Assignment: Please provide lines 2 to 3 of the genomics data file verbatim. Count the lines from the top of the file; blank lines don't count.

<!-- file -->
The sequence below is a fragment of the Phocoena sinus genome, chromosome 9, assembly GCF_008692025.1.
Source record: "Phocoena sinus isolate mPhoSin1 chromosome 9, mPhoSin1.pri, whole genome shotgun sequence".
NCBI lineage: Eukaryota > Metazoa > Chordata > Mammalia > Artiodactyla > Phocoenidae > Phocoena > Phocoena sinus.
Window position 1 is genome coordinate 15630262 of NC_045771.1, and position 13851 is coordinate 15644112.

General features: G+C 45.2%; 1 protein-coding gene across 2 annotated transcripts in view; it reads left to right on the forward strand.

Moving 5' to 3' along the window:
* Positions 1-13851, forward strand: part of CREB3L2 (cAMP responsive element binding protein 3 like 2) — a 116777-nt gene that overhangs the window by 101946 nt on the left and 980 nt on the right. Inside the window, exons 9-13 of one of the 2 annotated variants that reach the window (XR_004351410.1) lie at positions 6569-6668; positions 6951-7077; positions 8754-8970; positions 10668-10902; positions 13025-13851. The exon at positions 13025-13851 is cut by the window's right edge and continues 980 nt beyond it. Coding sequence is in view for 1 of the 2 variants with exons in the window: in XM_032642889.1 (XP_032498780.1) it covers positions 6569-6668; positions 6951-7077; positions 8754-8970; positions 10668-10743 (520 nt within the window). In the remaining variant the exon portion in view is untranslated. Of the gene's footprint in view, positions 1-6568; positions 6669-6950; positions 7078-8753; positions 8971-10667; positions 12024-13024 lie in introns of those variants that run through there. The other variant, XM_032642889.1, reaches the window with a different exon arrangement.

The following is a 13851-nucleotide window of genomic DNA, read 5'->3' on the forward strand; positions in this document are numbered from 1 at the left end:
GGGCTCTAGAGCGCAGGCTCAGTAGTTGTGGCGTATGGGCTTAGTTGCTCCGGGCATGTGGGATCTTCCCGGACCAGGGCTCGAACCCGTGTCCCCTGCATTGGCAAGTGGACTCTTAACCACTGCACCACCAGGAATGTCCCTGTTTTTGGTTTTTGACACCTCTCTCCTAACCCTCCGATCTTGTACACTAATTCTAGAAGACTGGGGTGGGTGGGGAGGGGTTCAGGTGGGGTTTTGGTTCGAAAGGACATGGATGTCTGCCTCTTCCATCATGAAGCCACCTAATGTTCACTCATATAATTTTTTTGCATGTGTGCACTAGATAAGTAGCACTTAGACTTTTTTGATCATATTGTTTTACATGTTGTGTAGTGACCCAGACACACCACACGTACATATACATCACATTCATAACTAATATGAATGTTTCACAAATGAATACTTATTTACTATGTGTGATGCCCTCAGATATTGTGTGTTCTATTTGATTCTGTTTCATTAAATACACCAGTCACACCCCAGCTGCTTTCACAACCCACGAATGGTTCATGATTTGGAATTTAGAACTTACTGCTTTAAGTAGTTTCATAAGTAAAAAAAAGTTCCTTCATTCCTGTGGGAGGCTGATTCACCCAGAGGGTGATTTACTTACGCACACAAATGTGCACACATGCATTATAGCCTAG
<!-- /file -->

Source record: "Phocoena sinus isolate mPhoSin1 chromosome 9, mPhoSin1.pri, whole genome shotgun sequence".
NCBI lineage: Eukaryota > Metazoa > Chordata > Mammalia > Artiodactyla > Phocoenidae > Phocoena > Phocoena sinus.